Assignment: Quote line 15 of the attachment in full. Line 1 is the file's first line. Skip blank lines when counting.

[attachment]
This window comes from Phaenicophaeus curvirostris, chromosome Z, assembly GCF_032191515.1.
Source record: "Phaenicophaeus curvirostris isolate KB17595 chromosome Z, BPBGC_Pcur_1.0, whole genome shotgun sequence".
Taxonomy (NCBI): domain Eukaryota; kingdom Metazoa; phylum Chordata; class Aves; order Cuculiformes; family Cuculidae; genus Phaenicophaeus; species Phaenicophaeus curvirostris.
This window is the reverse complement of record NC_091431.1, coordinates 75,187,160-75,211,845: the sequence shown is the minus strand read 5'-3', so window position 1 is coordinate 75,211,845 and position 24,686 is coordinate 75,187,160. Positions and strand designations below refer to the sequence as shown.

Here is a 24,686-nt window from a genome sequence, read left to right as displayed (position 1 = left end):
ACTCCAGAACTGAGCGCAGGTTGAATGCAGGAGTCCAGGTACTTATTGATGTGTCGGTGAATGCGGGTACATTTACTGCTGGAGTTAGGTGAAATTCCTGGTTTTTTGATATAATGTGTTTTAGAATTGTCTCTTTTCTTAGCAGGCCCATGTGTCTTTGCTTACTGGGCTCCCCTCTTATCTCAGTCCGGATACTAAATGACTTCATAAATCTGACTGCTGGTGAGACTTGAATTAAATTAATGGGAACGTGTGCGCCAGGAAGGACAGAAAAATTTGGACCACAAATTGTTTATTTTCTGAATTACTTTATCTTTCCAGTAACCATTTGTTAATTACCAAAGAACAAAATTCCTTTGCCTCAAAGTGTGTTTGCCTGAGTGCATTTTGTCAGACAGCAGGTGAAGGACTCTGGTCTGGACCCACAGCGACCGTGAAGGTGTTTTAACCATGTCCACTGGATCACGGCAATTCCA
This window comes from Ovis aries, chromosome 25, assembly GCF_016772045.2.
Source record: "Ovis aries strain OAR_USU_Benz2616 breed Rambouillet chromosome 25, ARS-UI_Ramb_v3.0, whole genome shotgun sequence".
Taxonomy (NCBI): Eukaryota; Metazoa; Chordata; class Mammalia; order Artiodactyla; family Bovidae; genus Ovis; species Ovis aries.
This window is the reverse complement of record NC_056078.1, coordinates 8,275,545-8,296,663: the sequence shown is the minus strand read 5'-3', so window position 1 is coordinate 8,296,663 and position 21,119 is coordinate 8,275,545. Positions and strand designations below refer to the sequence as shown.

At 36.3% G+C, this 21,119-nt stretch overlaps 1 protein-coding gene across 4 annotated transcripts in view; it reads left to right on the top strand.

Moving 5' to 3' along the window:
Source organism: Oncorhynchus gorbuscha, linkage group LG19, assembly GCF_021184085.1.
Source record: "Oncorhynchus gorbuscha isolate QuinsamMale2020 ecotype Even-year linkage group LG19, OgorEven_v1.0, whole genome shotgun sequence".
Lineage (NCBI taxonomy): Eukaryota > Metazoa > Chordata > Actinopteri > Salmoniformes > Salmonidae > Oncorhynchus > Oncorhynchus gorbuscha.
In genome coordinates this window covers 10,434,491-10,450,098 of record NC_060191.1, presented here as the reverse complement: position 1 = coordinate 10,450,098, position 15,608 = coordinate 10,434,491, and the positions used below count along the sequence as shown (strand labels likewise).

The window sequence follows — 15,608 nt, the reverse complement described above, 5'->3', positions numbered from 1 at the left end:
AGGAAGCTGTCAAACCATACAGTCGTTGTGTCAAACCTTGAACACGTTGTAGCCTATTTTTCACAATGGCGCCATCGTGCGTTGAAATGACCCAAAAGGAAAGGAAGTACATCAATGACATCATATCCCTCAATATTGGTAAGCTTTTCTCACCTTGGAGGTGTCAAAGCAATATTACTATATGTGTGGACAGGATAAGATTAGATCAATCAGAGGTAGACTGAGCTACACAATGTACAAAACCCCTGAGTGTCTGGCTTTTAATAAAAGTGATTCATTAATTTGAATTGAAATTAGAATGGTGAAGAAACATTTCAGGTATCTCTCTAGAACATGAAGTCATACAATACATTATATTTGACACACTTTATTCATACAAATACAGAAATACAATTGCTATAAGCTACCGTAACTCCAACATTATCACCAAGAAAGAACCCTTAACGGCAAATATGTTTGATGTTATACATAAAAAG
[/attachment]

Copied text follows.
Lineage (NCBI taxonomy): Eukaryota > Metazoa > Chordata > Actinopteri > Salmoniformes > Salmonidae > Oncorhynchus > Oncorhynchus gorbuscha.